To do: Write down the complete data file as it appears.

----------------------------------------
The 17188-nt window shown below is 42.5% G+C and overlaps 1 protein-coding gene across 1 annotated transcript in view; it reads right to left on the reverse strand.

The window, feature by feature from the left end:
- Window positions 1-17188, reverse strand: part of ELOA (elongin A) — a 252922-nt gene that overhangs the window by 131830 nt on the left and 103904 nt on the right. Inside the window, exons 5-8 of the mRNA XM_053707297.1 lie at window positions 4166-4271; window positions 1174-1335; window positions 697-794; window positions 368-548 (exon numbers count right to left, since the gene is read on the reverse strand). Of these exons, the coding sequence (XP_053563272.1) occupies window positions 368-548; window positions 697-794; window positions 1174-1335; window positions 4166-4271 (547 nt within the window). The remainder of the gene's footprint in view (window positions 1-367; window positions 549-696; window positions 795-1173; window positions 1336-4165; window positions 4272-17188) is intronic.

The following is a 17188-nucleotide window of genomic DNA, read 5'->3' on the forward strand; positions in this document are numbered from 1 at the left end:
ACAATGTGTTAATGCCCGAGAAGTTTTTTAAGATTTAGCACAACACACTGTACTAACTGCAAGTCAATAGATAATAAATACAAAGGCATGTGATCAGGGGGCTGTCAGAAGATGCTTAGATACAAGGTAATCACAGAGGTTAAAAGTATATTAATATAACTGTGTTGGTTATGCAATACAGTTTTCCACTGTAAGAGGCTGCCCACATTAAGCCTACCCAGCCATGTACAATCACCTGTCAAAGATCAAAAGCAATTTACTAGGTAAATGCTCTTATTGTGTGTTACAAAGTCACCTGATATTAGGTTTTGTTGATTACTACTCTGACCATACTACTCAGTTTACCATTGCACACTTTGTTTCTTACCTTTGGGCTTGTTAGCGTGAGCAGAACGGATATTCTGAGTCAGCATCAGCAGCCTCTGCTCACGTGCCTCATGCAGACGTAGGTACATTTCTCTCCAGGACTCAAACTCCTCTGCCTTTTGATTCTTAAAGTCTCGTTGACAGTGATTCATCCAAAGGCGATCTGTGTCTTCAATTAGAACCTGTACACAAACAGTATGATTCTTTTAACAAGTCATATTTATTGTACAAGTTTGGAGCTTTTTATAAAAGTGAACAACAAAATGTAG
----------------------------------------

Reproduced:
The 17188-nt window shown below is 42.5% G+C and overlaps 1 protein-coding gene across 1 annotated transcript in view; it reads right to left on the reverse strand.

The window, feature by feature from the left end:
- Window positions 1-17188, reverse strand: part of ELOA (elongin A) — a 252922-nt gene that overhangs the window by 131830 nt on the left and 103904 nt on the right. Inside the window, exons 5-8 of the mRNA XM_053707297.1 lie at window positions 4166-4271; window positions 1174-1335; window positions 697-794; window positions 368-548 (exon numbers count right to left, since the gene is read on the reverse strand). Of these exons, the coding sequence (XP_053563272.1) occupies window positions 368-548; window positions 697-794; window positions 1174-1335; window positions 4166-4271 (547 nt within the window). The remainder of the gene's footprint in view (window positions 1-367; window positions 549-696; window positions 795-1173; window positions 1336-4165; window positions 4272-17188) is intronic.

The following is a 17188-nucleotide window of genomic DNA, read 5'->3' on the forward strand; positions in this document are numbered from 1 at the left end:
ACAATGTGTTAATGCCCGAGAAGTTTTTTAAGATTTAGCACAACACACTGTACTAACTGCAAGTCAATAGATAATAAATACAAAGGCATGTGATCAGGGGGCTGTCAGAAGATGCTTAGATACAAGGTAATCACAGAGGTTAAAAGTATATTAATATAACTGTGTTGGTTATGCAATACAGTTTTCCACTGTAAGAGGCTGCCCACATTAAGCCTACCCAGCCATGTACAATCACCTGTCAAAGATCAAAAGCAATTTACTAGGTAAATGCTCTTATTGTGTGTTACAAAGTCACCTGATATTAGGTTTTGTTGATTACTACTCTGACCATACTACTCAGTTTACCATTGCACACTTTGTTTCTTACCTTTGGGCTTGTTAGCGTGAGCAGAACGGATATTCTGAGTCAGCATCAGCAGCCTCTGCTCACGTGCCTCATGCAGACGTAGGTACATTTCTCTCCAGGACTCAAACTCCTCTGCCTTTTGATTCTTAAAGTCTCGTTGACAGTGATTCATCCAAAGGCGATCTGTGTCTTCAATTAGAACCTGTACACAAACAGTATGATTCTTTTAACAAGTCATATTTATTGTACAAGTTTGGAGCTTTTTATAAAAGTGAACAACAAAATGTAG